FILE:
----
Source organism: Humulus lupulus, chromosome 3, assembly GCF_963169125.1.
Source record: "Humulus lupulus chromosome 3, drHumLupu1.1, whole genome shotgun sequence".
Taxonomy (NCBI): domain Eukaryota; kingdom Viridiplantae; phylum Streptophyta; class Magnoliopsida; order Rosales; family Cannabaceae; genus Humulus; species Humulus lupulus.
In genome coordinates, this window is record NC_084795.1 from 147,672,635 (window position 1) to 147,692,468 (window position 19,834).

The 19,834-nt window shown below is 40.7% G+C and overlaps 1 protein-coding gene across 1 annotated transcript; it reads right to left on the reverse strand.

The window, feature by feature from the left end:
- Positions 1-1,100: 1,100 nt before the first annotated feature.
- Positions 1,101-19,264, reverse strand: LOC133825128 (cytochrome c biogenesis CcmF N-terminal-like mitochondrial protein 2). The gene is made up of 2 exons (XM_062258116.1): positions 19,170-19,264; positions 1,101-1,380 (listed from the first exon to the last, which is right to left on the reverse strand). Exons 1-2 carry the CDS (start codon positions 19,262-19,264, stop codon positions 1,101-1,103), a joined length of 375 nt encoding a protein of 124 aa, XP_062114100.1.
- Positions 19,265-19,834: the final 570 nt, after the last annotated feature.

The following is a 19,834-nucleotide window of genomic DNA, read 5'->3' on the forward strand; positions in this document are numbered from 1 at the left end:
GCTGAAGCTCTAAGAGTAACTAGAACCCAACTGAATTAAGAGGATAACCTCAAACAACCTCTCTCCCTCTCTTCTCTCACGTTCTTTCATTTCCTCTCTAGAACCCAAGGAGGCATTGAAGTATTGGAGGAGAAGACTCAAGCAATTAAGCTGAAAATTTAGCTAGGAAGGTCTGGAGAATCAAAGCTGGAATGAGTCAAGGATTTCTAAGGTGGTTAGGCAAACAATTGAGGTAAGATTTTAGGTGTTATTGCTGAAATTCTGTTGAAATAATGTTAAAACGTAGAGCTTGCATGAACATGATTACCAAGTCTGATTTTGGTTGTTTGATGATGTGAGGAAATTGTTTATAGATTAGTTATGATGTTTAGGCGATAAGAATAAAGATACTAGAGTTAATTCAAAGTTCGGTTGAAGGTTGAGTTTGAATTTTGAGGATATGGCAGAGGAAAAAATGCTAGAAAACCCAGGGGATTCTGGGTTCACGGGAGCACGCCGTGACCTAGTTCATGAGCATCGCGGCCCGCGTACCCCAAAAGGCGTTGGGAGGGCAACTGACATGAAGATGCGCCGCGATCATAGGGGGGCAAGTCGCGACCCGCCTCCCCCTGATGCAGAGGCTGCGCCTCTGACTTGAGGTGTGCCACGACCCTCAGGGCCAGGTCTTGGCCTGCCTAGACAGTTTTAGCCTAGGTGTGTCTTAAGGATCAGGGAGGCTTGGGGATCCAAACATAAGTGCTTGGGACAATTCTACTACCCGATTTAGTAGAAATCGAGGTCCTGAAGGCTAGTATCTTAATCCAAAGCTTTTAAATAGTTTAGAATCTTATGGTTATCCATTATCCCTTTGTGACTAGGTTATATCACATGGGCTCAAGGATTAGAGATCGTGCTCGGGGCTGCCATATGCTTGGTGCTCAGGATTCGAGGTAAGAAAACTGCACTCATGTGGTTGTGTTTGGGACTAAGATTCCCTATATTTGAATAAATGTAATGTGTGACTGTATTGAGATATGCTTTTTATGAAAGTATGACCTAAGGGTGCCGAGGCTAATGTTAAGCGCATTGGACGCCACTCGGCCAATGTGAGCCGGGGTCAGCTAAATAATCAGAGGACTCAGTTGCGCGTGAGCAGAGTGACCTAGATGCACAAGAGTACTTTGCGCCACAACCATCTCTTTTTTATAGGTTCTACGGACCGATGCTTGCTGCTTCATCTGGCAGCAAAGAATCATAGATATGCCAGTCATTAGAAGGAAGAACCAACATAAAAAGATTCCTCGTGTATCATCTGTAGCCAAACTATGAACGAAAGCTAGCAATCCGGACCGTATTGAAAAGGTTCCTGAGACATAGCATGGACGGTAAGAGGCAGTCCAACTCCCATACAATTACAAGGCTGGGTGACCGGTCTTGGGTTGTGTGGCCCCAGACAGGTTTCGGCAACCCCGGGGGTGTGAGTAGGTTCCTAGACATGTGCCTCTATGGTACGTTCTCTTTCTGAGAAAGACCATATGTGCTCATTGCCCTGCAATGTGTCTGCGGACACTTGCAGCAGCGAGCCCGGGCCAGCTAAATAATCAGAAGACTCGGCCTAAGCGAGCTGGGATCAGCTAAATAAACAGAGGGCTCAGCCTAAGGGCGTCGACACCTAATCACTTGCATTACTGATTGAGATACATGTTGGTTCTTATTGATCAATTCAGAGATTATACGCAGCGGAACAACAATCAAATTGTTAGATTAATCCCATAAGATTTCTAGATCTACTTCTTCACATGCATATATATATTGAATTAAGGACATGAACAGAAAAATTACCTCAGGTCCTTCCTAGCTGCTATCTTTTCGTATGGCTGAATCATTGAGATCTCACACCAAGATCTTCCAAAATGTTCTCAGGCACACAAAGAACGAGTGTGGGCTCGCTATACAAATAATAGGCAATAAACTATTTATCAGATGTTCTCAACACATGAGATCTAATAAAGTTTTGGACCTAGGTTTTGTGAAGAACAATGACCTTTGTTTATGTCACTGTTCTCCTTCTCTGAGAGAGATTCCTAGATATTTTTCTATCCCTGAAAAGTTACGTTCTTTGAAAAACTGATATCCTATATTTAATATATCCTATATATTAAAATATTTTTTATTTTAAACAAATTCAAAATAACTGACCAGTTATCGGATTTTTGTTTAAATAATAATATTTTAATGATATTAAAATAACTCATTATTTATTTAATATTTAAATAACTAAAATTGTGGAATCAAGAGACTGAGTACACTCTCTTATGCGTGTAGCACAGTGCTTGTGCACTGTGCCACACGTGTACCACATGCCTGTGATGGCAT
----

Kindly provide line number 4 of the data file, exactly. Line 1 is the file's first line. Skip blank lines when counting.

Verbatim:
In genome coordinates, this window is record NC_084795.1 from 147,672,635 (window position 1) to 147,692,468 (window position 19,834).